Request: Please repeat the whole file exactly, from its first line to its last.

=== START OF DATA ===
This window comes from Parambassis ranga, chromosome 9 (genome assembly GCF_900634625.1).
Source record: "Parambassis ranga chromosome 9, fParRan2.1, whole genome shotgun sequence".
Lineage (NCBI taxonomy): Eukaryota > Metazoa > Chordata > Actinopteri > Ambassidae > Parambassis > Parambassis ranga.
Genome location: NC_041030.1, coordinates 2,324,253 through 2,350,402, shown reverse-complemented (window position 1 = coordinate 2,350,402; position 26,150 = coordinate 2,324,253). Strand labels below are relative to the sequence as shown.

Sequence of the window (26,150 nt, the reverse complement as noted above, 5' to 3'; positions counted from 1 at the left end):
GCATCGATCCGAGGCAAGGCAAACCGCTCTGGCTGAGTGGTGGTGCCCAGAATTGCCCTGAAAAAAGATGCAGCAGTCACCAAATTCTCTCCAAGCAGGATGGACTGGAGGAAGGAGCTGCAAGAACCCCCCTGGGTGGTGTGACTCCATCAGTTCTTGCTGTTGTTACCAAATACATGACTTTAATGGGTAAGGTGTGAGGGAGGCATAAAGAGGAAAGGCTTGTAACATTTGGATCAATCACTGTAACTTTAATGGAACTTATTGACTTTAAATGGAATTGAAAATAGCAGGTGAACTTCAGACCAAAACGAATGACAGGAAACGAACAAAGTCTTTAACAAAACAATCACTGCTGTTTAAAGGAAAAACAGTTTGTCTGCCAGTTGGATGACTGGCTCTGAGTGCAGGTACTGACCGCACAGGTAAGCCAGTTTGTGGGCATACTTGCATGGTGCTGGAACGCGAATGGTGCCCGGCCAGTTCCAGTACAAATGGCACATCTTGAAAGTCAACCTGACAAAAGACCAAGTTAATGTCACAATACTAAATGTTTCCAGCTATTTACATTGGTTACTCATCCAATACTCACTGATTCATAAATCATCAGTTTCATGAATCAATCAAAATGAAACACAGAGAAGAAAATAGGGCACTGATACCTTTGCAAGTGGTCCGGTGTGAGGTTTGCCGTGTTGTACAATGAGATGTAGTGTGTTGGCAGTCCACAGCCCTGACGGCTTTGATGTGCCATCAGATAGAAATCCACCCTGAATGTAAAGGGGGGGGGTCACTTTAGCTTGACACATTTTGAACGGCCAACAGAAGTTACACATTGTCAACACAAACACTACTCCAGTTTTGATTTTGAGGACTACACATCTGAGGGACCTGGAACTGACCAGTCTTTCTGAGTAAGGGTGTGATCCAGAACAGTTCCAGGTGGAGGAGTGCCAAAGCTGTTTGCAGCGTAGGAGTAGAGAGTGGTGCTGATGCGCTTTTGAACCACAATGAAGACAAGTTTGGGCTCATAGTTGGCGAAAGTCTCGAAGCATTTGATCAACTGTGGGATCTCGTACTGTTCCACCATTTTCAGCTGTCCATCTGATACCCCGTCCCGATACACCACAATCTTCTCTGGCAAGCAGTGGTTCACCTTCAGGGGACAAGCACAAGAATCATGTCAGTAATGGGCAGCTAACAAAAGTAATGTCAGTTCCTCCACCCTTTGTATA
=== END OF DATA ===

This window comes from Parambassis ranga, chromosome 9 (genome assembly GCF_900634625.1).
Source record: "Parambassis ranga chromosome 9, fParRan2.1, whole genome shotgun sequence".
Lineage (NCBI taxonomy): Eukaryota > Metazoa > Chordata > Actinopteri > Ambassidae > Parambassis > Parambassis ranga.
Genome location: NC_041030.1, coordinates 2,324,253 through 2,350,402, shown reverse-complemented (window position 1 = coordinate 2,350,402; position 26,150 = coordinate 2,324,253). Strand labels below are relative to the sequence as shown.

Sequence of the window (26,150 nt, the reverse complement as noted above, 5' to 3'; positions counted from 1 at the left end):
GCATCGATCCGAGGCAAGGCAAACCGCTCTGGCTGAGTGGTGGTGCCCAGAATTGCCCTGAAAAAAGATGCAGCAGTCACCAAATTCTCTCCAAGCAGGATGGACTGGAGGAAGGAGCTGCAAGAACCCCCCTGGGTGGTGTGACTCCATCAGTTCTTGCTGTTGTTACCAAATACATGACTTTAATGGGTAAGGTGTGAGGGAGGCATAAAGAGGAAAGGCTTGTAACATTTGGATCAATCACTGTAACTTTAATGGAACTTATTGACTTTAAATGGAATTGAAAATAGCAGGTGAACTTCAGACCAAAACGAATGACAGGAAACGAACAAAGTCTTTAACAAAACAATCACTGCTGTTTAAAGGAAAAACAGTTTGTCTGCCAGTTGGATGACTGGCTCTGAGTGCAGGTACTGACCGCACAGGTAAGCCAGTTTGTGGGCATACTTGCATGGTGCTGGAACGCGAATGGTGCCCGGCCAGTTCCAGTACAAATGGCACATCTTGAAAGTCAACCTGACAAAAGACCAAGTTAATGTCACAATACTAAATGTTTCCAGCTATTTACATTGGTTACTCATCCAATACTCACTGATTCATAAATCATCAGTTTCATGAATCAATCAAAATGAAACACAGAGAAGAAAATAGGGCACTGATACCTTTGCAAGTGGTCCGGTGTGAGGTTTGCCGTGTTGTACAATGAGATGTAGTGTGTTGGCAGTCCACAGCCCTGACGGCTTTGATGTGCCATCAGATAGAAATCCACCCTGAATGTAAAGGGGGGGGGTCACTTTAGCTTGACACATTTTGAACGGCCAACAGAAGTTACACATTGTCAACACAAACACTACTCCAGTTTTGATTTTGAGGACTACACATCTGAGGGACCTGGAACTGACCAGTCTTTCTGAGTAAGGGTGTGATCCAGAACAGTTCCAGGTGGAGGAGTGCCAAAGCTGTTTGCAGCGTAGGAGTAGAGAGTGGTGCTGATGCGCTTTTGAACCACAATGAAGACAAGTTTGGGCTCATAGTTGGCGAAAGTCTCGAAGCATTTGATCAACTGTGGGATCTCGTACTGTTCCACCATTTTCAGCTGTCCATCTGATACCCCGTCCCGATACACCACAATCTTCTCTGGCAAGCAGTGGTTCACCTTCAGGGGACAAGCACAAGAATCATGTCAGTAATGGGCAGCTAACAAAAGTAATGTCAGTTCCTCCACCCTTTGTATA